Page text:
Bullitt County History

Bullitt County in 1891

Tobias Wilhite Carpenter was selected by Charles Y. Wilson. the Kentucky Commissioner of Agriculture, to write the Bullitt County section of the Ninth Biennial Report from the Bureau of Agriculture, Labor and Statistics of the State of Kentucky, 1891. It appeared on pages 77-81 of that report. Carpenter had been Bullitt County Judge on four different occasions, and had served in the General Assembly as well being a local merchant in the county.

You can read more about Judge Carpenter on another page. His report is transcribed below.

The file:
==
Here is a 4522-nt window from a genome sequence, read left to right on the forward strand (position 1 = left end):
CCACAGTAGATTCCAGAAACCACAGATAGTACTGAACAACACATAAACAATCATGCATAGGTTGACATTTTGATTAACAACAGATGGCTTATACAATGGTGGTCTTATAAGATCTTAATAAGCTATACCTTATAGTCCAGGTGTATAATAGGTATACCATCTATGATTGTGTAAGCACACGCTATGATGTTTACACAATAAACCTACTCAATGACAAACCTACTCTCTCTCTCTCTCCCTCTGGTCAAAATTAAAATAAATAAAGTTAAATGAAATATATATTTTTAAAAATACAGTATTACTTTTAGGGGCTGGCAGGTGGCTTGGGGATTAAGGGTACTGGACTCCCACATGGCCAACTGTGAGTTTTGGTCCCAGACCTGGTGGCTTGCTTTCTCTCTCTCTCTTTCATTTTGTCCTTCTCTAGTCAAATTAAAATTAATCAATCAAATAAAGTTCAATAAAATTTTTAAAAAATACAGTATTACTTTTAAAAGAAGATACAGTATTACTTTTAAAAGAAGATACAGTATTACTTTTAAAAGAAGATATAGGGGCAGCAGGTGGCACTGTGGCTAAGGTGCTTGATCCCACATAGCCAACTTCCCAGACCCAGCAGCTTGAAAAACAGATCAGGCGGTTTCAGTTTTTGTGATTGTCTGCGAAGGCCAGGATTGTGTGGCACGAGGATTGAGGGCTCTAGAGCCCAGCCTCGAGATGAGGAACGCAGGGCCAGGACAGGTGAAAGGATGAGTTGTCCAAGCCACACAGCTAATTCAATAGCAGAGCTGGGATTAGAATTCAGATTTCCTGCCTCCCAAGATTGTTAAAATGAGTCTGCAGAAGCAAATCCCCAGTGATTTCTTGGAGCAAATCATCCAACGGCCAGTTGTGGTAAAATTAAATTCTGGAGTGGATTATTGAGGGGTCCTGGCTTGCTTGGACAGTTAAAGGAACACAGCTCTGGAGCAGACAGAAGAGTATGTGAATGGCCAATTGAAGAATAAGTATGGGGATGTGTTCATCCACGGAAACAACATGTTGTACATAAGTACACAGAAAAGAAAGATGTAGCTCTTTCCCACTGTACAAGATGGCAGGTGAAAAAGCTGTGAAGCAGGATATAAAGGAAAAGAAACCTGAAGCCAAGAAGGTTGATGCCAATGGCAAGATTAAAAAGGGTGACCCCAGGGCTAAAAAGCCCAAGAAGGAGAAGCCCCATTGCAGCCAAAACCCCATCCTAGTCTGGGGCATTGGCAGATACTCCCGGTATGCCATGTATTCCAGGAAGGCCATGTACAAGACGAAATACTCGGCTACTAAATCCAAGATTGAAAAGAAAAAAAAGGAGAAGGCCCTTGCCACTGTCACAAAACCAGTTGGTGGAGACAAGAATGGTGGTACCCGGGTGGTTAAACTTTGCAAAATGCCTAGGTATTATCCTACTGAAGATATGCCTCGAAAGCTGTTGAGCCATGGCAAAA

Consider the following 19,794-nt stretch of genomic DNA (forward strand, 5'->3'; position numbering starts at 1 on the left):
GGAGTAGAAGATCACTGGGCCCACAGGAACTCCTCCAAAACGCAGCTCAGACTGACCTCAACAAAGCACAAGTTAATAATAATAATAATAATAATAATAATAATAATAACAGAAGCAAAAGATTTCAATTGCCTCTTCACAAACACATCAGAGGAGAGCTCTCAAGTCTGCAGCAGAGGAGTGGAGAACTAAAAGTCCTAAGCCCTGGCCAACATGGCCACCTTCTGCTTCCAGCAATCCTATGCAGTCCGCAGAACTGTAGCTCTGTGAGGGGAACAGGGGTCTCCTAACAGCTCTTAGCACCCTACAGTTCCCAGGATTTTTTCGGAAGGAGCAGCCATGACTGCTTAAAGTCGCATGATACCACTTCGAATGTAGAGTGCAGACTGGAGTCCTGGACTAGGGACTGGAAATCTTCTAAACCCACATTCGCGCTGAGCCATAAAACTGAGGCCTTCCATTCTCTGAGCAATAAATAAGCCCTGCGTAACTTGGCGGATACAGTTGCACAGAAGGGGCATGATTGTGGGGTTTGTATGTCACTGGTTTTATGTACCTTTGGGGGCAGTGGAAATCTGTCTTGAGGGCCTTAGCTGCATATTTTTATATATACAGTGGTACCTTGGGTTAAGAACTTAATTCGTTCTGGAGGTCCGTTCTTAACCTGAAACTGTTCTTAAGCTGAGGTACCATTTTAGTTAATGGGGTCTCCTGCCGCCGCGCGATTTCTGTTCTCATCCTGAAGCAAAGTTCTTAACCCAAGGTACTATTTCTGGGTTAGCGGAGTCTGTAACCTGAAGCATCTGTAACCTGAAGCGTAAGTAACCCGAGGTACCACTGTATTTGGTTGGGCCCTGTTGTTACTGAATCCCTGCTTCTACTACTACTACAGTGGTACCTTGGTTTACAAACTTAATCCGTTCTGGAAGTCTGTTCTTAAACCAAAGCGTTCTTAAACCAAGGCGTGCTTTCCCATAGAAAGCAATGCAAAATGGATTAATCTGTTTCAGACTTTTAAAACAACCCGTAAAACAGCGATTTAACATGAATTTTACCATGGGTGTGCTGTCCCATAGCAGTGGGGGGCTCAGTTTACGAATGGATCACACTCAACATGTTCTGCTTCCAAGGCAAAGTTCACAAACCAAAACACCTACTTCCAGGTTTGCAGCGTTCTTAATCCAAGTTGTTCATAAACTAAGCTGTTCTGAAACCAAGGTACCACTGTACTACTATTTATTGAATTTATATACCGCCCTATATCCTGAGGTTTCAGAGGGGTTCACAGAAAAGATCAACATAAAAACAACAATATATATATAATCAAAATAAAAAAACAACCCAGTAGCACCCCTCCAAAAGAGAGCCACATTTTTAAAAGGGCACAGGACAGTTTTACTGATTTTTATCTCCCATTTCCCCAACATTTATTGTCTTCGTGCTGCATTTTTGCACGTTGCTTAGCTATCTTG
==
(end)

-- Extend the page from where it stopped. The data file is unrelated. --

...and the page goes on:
(1.) This county was once a part of Jefferson and Nelson. It was established in the year 1796, and was named after one of its first settlers, Lieut-Gov. Bullitt. The soil is of various kinds, from the poorest to the richest, and is productive of nearly all the different kinds of grain, fruits, grasses, etc., usually grown in Kentucky. It is healthy and prosperous, and the people are as generous and as hospitable as in any county in the State. We have good order. Crime is promptly suppressed. Bullitt is temperate and law-abiding. Lands are low compared with other counties. It has no bonded debt. Our citizens are generally out of debt and prosperous, and by reference to the Auditor's Report you will see that Bullitt compares favorably with the best counties of the State. There are homes here with us for all who may want cheap and good homes, close to market, schools and churches of nearly all denominations; and to all who may desire to come amongst us we give a hearty welcome, and invite all to come.